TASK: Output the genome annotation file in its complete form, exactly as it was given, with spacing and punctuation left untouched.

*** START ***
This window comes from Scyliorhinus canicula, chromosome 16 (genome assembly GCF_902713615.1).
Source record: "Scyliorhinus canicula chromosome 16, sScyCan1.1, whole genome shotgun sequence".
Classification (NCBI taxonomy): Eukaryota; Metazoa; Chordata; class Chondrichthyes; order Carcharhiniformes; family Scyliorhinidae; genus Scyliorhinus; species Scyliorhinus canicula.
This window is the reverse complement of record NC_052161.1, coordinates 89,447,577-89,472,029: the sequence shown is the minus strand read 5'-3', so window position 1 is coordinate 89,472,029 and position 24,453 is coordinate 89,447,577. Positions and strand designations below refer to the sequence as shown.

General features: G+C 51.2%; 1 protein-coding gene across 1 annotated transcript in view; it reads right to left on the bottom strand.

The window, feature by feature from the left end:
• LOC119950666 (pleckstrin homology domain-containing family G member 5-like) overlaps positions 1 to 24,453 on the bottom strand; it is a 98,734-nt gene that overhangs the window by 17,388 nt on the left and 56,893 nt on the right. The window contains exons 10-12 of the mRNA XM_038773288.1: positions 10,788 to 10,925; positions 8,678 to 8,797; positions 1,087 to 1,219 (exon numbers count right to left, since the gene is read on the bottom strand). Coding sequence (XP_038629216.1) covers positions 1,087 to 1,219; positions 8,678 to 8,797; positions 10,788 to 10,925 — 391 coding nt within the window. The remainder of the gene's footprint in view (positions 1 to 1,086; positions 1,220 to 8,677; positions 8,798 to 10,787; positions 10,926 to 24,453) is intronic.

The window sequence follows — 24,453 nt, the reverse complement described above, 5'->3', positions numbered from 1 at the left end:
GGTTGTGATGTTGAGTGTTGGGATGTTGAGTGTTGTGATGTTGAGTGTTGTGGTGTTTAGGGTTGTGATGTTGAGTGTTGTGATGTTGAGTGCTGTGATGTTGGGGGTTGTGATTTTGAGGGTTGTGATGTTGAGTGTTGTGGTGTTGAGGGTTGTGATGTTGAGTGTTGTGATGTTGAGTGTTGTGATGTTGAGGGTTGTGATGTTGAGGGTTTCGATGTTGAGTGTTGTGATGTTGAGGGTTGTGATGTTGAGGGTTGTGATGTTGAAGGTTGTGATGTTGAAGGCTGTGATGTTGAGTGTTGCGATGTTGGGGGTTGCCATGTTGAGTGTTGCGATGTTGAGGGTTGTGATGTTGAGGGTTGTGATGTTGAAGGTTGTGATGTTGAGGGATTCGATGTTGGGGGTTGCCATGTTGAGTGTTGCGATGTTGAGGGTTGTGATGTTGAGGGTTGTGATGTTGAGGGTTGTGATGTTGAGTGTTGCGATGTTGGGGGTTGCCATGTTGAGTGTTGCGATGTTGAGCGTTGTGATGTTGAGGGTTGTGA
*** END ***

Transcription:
This window comes from Scyliorhinus canicula, chromosome 16 (genome assembly GCF_902713615.1).
Source record: "Scyliorhinus canicula chromosome 16, sScyCan1.1, whole genome shotgun sequence".
Classification (NCBI taxonomy): Eukaryota; Metazoa; Chordata; class Chondrichthyes; order Carcharhiniformes; family Scyliorhinidae; genus Scyliorhinus; species Scyliorhinus canicula.
This window is the reverse complement of record NC_052161.1, coordinates 89,447,577-89,472,029: the sequence shown is the minus strand read 5'-3', so window position 1 is coordinate 89,472,029 and position 24,453 is coordinate 89,447,577. Positions and strand designations below refer to the sequence as shown.

General features: G+C 51.2%; 1 protein-coding gene across 1 annotated transcript in view; it reads right to left on the bottom strand.

The window, feature by feature from the left end:
• LOC119950666 (pleckstrin homology domain-containing family G member 5-like) overlaps positions 1 to 24,453 on the bottom strand; it is a 98,734-nt gene that overhangs the window by 17,388 nt on the left and 56,893 nt on the right. The window contains exons 10-12 of the mRNA XM_038773288.1: positions 10,788 to 10,925; positions 8,678 to 8,797; positions 1,087 to 1,219 (exon numbers count right to left, since the gene is read on the bottom strand). Coding sequence (XP_038629216.1) covers positions 1,087 to 1,219; positions 8,678 to 8,797; positions 10,788 to 10,925 — 391 coding nt within the window. The remainder of the gene's footprint in view (positions 1 to 1,086; positions 1,220 to 8,677; positions 8,798 to 10,787; positions 10,926 to 24,453) is intronic.

The window sequence follows — 24,453 nt, the reverse complement described above, 5'->3', positions numbered from 1 at the left end:
GGTTGTGATGTTGAGTGTTGGGATGTTGAGTGTTGTGATGTTGAGTGTTGTGGTGTTTAGGGTTGTGATGTTGAGTGTTGTGATGTTGAGTGCTGTGATGTTGGGGGTTGTGATTTTGAGGGTTGTGATGTTGAGTGTTGTGGTGTTGAGGGTTGTGATGTTGAGTGTTGTGATGTTGAGTGTTGTGATGTTGAGGGTTGTGATGTTGAGGGTTTCGATGTTGAGTGTTGTGATGTTGAGGGTTGTGATGTTGAGGGTTGTGATGTTGAAGGTTGTGATGTTGAAGGCTGTGATGTTGAGTGTTGCGATGTTGGGGGTTGCCATGTTGAGTGTTGCGATGTTGAGGGTTGTGATGTTGAGGGTTGTGATGTTGAAGGTTGTGATGTTGAGGGATTCGATGTTGGGGGTTGCCATGTTGAGTGTTGCGATGTTGAGGGTTGTGATGTTGAGGGTTGTGATGTTGAGGGTTGTGATGTTGAGTGTTGCGATGTTGGGGGTTGCCATGTTGAGTGTTGCGATGTTGAGCGTTGTGATGTTGAGGGTTGTGA